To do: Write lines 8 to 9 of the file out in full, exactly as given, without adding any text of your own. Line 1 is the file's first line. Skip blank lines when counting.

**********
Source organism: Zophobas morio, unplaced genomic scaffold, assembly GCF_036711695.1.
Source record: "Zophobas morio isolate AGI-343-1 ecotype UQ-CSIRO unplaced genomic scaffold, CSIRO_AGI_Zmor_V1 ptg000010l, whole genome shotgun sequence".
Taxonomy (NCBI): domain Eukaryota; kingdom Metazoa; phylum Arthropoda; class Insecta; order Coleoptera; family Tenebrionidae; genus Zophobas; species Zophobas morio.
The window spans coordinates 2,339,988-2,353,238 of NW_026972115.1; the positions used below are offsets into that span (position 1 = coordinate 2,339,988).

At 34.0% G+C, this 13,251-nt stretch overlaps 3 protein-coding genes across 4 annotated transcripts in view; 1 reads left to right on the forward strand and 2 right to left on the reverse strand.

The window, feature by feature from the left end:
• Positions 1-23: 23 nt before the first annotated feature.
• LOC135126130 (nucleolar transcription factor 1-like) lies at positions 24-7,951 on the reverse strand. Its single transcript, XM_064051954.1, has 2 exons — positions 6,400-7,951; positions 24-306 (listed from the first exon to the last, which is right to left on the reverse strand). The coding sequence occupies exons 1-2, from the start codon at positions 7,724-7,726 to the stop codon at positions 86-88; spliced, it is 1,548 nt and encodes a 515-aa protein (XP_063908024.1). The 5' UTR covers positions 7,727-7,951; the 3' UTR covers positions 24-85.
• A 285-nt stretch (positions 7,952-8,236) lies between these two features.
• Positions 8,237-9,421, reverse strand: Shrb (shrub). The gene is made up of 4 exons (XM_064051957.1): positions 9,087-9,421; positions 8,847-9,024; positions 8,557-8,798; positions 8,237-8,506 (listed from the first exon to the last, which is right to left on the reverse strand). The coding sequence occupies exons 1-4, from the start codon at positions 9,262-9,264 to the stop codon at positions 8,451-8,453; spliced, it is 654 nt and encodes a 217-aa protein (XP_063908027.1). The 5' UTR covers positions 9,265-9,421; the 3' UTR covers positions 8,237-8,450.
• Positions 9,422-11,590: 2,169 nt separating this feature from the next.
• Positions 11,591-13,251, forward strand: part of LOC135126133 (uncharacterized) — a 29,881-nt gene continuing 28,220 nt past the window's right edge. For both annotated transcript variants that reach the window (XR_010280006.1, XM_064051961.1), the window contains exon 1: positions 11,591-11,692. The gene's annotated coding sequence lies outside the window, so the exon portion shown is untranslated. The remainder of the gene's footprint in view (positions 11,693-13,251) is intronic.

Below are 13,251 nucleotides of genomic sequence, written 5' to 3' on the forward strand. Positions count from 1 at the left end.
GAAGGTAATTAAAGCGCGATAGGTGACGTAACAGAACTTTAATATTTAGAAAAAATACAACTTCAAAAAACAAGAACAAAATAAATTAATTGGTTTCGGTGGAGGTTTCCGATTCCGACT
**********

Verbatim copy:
• LOC135126130 (nucleolar transcription factor 1-like) lies at positions 24-7,951 on the reverse strand. Its single transcript, XM_064051954.1, has 2 exons — positions 6,400-7,951; positions 24-306 (listed from the first exon to the last, which is right to left on the reverse strand). The coding sequence occupies exons 1-2, from the start codon at positions 7,724-7,726 to the stop codon at positions 86-88; spliced, it is 1,548 nt and encodes a 515-aa protein (XP_063908024.1). The 5' UTR covers positions 7,727-7,951; the 3' UTR covers positions 24-85.
• A 285-nt stretch (positions 7,952-8,236) lies between these two features.